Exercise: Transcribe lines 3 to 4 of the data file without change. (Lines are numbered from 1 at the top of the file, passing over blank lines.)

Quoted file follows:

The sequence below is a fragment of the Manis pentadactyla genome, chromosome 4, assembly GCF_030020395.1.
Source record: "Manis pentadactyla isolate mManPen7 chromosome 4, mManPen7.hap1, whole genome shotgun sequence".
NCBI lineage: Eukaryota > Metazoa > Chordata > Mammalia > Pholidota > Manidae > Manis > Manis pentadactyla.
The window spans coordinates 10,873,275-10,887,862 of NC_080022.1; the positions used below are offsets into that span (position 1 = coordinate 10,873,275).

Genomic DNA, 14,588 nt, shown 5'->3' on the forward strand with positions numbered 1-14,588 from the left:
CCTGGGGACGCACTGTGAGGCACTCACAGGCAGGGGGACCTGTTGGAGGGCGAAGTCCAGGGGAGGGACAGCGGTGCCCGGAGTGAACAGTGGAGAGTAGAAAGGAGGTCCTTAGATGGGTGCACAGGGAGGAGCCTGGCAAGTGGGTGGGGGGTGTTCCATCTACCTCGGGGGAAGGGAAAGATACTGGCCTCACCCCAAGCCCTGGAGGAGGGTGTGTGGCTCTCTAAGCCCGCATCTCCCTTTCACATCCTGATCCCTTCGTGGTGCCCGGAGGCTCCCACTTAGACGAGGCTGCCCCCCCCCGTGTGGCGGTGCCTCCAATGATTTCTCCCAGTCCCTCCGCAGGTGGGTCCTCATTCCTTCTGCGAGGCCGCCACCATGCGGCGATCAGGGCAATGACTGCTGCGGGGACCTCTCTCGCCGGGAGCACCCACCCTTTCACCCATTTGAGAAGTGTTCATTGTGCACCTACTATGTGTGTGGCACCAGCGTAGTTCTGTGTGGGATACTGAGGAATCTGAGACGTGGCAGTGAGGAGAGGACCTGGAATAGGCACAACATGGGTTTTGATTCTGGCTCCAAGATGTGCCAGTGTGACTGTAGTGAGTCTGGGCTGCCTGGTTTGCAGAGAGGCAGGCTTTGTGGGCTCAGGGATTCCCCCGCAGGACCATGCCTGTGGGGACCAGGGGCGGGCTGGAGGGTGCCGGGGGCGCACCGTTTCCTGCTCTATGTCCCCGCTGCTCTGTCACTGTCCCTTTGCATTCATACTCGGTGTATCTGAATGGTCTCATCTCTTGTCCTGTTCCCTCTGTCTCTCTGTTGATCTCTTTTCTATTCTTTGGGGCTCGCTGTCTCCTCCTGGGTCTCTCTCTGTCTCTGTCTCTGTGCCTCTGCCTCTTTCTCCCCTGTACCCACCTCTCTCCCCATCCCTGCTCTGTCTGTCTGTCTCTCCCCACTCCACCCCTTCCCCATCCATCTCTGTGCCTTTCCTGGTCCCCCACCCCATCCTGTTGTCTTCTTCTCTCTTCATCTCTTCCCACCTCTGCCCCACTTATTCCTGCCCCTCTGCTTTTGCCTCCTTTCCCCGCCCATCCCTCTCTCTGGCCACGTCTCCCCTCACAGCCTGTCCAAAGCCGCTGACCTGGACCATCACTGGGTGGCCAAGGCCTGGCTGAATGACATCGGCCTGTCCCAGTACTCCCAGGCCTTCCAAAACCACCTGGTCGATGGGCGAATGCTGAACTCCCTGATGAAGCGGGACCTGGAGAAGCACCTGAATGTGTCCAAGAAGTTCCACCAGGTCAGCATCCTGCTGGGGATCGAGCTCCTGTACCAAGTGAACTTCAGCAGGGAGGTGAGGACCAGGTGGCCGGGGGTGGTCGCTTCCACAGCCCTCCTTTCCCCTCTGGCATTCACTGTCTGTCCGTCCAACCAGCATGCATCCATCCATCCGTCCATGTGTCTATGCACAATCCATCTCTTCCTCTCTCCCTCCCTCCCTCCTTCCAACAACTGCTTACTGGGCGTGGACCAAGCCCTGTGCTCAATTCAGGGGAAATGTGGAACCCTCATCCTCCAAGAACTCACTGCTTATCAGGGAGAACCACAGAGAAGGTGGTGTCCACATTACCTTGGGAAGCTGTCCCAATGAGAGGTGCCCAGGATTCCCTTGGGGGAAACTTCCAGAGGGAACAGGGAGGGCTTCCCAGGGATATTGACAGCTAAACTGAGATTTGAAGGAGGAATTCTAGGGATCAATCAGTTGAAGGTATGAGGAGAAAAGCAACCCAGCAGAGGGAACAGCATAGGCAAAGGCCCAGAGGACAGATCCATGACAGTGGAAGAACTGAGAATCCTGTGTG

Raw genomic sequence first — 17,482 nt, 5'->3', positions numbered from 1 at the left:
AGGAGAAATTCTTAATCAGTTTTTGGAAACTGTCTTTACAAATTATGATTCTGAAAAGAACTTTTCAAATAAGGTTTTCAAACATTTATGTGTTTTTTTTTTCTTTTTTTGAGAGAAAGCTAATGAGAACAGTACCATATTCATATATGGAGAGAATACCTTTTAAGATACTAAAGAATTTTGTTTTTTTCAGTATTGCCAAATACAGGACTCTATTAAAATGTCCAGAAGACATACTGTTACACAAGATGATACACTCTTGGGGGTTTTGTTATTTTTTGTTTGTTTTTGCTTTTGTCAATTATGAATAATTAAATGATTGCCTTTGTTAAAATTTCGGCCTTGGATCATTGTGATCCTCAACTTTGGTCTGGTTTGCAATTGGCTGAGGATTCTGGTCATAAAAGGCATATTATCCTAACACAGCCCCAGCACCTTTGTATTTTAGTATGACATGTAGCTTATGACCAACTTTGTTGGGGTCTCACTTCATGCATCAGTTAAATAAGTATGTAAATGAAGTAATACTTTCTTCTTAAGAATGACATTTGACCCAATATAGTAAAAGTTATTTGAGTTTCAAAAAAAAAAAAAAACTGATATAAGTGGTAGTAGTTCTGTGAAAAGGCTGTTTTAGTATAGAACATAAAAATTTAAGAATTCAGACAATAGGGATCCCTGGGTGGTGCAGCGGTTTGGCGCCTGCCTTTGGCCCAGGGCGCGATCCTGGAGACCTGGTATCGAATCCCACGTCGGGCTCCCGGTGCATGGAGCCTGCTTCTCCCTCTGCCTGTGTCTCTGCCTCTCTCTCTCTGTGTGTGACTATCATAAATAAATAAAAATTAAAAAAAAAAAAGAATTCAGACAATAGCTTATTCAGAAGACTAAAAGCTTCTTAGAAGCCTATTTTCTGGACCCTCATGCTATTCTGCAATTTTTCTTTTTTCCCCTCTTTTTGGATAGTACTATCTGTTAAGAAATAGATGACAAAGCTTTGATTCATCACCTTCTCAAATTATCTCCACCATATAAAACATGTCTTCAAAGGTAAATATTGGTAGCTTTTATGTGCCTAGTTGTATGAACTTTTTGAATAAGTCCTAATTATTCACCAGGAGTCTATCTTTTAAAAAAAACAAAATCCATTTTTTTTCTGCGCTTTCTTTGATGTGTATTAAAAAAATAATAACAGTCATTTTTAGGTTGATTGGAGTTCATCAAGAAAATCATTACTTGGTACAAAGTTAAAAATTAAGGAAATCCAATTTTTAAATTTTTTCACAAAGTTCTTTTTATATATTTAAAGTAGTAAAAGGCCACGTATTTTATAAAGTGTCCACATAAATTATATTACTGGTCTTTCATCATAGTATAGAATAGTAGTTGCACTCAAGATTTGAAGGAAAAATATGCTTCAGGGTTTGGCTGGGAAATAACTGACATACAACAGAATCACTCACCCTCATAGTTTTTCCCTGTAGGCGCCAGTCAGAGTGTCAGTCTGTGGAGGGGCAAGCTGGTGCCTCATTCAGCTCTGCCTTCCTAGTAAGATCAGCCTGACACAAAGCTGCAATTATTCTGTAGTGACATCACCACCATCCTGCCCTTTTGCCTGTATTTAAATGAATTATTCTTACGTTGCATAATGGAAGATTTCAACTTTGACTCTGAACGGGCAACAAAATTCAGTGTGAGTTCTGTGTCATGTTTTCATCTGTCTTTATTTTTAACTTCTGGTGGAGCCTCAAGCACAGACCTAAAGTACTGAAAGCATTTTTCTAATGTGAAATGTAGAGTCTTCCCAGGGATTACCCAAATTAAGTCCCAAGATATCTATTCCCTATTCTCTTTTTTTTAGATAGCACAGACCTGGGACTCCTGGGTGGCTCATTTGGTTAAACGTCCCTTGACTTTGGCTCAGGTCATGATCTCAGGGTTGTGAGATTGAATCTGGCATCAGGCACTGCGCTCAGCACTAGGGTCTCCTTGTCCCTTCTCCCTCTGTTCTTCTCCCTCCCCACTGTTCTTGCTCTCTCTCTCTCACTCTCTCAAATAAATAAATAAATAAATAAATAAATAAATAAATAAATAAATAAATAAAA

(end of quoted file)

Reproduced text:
NCBI lineage: Eukaryota > Metazoa > Chordata > Mammalia > Pholidota > Manidae > Manis > Manis pentadactyla.
The window spans coordinates 10,873,275-10,887,862 of NC_080022.1; the positions used below are offsets into that span (position 1 = coordinate 10,873,275).